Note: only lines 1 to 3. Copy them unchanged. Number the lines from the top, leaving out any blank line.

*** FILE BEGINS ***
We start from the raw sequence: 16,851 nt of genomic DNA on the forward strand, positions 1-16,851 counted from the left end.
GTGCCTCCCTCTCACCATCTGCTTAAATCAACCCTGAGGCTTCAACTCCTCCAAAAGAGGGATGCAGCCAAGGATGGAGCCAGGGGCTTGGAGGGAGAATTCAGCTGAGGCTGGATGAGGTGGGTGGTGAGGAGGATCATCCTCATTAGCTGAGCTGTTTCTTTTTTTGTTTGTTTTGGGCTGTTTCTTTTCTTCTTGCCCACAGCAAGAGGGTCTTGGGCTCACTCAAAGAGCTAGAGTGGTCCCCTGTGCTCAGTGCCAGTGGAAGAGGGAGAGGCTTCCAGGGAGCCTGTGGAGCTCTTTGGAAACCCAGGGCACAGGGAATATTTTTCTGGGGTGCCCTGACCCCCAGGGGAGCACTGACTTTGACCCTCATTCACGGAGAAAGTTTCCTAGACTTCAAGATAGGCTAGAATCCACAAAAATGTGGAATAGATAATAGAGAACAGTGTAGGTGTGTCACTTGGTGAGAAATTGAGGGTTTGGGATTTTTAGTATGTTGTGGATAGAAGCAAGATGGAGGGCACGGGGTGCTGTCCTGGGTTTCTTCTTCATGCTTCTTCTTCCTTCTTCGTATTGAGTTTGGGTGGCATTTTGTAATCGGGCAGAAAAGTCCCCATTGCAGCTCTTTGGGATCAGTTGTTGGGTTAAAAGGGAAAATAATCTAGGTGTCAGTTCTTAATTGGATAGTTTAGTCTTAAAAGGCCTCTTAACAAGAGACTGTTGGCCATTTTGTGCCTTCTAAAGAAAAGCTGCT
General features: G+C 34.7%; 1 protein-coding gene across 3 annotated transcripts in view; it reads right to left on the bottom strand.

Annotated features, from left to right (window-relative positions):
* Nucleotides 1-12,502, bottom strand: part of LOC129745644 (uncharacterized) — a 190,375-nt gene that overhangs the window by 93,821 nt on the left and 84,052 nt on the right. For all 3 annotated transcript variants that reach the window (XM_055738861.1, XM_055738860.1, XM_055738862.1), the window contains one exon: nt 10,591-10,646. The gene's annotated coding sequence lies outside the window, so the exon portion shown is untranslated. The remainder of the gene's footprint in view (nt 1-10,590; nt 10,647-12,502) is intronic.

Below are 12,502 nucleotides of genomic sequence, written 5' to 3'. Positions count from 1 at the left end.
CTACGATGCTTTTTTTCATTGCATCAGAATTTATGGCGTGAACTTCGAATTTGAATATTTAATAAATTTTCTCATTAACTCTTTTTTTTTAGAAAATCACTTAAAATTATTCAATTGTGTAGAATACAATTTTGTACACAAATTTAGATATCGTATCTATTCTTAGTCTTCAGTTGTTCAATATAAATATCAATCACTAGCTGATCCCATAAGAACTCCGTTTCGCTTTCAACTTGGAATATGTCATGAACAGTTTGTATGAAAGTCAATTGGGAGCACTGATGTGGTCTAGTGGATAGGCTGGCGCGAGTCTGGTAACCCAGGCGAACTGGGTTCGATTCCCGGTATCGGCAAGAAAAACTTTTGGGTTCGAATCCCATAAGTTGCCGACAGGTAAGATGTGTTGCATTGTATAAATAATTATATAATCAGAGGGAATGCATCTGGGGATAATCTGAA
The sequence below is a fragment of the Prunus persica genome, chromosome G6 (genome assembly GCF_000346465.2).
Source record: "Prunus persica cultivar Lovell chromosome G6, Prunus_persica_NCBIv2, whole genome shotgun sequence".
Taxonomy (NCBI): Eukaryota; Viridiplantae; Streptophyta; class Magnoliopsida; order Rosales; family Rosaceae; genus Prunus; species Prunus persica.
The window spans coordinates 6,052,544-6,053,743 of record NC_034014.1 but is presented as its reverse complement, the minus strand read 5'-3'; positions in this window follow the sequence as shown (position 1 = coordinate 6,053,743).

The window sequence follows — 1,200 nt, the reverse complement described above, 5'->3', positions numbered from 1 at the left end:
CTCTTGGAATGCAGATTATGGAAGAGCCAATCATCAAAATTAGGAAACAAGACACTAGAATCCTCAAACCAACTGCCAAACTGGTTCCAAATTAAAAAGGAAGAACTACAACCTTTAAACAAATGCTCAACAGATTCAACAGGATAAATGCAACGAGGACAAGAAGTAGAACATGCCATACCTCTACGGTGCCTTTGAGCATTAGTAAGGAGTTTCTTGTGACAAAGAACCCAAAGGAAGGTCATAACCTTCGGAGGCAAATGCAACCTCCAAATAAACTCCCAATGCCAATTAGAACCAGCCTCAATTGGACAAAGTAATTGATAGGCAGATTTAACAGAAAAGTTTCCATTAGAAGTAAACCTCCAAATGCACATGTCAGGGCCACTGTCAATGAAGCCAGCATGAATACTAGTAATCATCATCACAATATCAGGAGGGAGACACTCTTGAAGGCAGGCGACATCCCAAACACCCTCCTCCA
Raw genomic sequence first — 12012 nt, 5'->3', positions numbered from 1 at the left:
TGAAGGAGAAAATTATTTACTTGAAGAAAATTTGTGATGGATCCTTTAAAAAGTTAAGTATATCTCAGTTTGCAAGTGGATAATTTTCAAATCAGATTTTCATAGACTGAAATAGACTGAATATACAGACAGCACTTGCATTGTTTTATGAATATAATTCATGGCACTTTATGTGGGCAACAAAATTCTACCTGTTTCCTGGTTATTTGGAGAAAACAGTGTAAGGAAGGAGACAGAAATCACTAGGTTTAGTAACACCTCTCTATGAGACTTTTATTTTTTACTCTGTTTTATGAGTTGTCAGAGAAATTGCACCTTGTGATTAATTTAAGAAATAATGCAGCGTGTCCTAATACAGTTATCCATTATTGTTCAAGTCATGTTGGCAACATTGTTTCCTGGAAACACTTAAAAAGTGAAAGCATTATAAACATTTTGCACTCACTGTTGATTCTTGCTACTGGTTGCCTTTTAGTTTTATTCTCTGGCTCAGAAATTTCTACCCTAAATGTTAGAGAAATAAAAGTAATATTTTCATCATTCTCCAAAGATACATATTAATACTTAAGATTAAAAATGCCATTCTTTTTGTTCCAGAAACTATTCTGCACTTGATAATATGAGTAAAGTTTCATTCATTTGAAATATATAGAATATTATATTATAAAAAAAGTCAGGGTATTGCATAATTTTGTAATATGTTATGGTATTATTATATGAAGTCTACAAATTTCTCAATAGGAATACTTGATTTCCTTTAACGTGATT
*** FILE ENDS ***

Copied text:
We start from the raw sequence: 16,851 nt of genomic DNA on the forward strand, positions 1-16,851 counted from the left end.
GTGCCTCCCTCTCACCATCTGCTTAAATCAACCCTGAGGCTTCAACTCCTCCAAAAGAGGGATGCAGCCAAGGATGGAGCCAGGGGCTTGGAGGGAGAATTCAGCTGAGGCTGGATGAGGTGGGTGGTGAGGAGGATCATCCTCATTAGCTGAGCTGTTTCTTTTTTTGTTTGTTTTGGGCTGTTTCTTTTCTTCTTGCCCACAGCAAGAGGGTCTTGGGCTCACTCAAAGAGCTAGAGTGGTCCCCTGTGCTCAGTGCCAGTGGAAGAGGGAGAGGCTTCCAGGGAGCCTGTGGAGCTCTTTGGAAACCCAGGGCACAGGGAATATTTTTCTGGGGTGCCCTGACCCCCAGGGGAGCACTGACTTTGACCCTCATTCACGGAGAAAGTTTCCTAGACTTCAAGATAGGCTAGAATCCACAAAAATGTGGAATAGATAATAGAGAACAGTGTAGGTGTGTCACTTGGTGAGAAATTGAGGGTTTGGGATTTTTAGTATGTTGTGGATAGAAGCAAGATGGAGGGCACGGGGTGCTGTCCTGGGTTTCTTCTTCATGCTTCTTCTTCCTTCTTCGTATTGAGTTTGGGTGGCATTTTGTAATCGGGCAGAAAAGTCCCCATTGCAGCTCTTTGGGATCAGTTGTTGGGTTAAAAGGGAAAATAATCTAGGTGTCAGTTCTTAATTGGATAGTTTAGTCTTAAAAGGCCTCTTAACAAGAGACTGTTGGCCATTTTGTGCCTTCTAAAGAAAAGCTGCT
General features: G+C 34.7%; 1 protein-coding gene across 3 annotated transcripts in view; it reads right to left on the bottom strand.